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Raza Rumi: lines drawn & boundaries transcended

Tuesday, April 1st, 2014

[ by Charles Cameron -- an assassination attempt, a book review -- and a counterpoint of musicians ]
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I have mentioned Raza Rumi only once before on Zenpundit, in Darfur question… and wider Sufi ripples two years ago. This week, however, there was an attempt on his life, and on the 29th, Rumi posted about it on his Jahane Rumi blog:

Finally, I countenanced what I had been dreading for quite some time. Journalists and media houses being under threat is a well-known story in conflict-ridden Pakistan. I had also heard about my name being on a few hit-lists but I thought these were tactics to scare dissenters and independent voices. But this was obviously an incorrect assessment of the situation.

On Friday night, when I had planned to visit Data Darbar after my television show, my car was attacked by “unknown” (a euphemism for lethal terror outfits) assailants. The minute I heard the first bullet, the Darwinian instinct made me duck under and I chose to lie on the back of the car.

This near death experience with bullets flying over me and shattered window glass falling over me reminded me of the way my own country was turning into a laboratory of violence. Worse, that when I saved myself, it was not without a price. A young man, who had been working as my driver for sometime, was almost dead. I stood on a busy road asking for help and not a single car stopped…

As I tweeted when I heard about the attempt, I was distressed to hear of the attack, and wish him well — and Pakistan, too.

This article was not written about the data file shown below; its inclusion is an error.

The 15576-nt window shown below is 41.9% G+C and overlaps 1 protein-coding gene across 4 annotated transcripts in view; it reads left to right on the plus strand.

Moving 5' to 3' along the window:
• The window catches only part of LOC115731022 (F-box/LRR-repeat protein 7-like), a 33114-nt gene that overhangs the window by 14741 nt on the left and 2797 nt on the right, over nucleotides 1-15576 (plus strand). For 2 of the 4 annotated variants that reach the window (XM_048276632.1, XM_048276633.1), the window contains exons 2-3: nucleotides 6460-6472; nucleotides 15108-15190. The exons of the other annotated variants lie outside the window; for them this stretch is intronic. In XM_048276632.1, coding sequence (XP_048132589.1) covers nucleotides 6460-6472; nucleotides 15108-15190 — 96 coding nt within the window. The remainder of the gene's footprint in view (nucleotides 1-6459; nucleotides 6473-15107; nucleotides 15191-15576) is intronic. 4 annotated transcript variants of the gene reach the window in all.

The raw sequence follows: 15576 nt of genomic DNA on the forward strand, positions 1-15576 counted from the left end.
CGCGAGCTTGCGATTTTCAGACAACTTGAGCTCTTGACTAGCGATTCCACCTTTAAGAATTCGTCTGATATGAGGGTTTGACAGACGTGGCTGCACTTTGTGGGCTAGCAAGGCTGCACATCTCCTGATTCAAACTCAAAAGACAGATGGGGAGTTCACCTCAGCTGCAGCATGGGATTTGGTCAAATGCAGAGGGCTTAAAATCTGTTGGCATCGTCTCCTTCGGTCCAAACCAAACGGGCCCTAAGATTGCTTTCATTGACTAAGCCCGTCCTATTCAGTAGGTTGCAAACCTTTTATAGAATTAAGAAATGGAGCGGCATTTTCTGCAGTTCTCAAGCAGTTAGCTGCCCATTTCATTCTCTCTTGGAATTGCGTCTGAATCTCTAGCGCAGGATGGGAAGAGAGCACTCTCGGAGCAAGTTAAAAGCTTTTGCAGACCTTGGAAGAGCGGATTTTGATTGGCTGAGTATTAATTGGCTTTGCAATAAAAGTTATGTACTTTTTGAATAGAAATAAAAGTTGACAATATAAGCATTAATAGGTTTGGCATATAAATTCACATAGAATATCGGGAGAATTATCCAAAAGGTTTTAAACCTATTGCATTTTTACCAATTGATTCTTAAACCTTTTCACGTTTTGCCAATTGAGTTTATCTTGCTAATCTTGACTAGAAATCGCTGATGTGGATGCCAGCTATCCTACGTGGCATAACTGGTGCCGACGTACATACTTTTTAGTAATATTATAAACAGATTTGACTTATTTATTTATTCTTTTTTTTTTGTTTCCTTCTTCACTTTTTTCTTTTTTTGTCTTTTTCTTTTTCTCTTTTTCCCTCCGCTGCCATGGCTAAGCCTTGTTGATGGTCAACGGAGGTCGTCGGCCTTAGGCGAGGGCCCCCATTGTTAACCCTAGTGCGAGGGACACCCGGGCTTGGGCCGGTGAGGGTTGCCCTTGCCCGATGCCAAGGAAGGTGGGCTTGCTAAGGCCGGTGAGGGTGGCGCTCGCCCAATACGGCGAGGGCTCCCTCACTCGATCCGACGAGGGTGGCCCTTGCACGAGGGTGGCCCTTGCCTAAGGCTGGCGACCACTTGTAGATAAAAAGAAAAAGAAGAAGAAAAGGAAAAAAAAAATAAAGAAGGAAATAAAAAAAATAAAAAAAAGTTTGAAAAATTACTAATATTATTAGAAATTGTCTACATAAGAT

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I’ve been a quiet admirer and occasional reader of Rumi’s blog for quite a while now, and am looking forward to reading his book, Delhi By Heart.

The first and final paragraphs from Venki Vembu‘s review of the book confirm me in my wish to do so. They also — and here’s what this post is really all about — show us both the deeply etched lines of division –

In his novel The Shadow Lines, Amitav Ghosh writes of the imagined cartographic lines that divide people in the Indian subcontinent and cleave their souls. Many of these “shadow lines” are etched in bitter, hand-me-down memories and imaginations, and for that reason are rather more indelible than lines on a map, which can perhaps be redrawn over time.

— and the possibility that such lines and boundaries can be overcome, erased, transcended —

Rumi offers this fascinating narrative as a “faint voice that wants to transcend boundaries and borders and reject the ills of jingoism spun by nation-state narratives.” In form and spirit, this unusual travelogue is like a jugal bandhi: songs of bhakti tradition fuse seamlessly with qawwali strains from the Nizamuddin dargah. It is an enchanting illustration of how the divisive shadow lines of history can be erased when hearts and minds are opened to new experiences.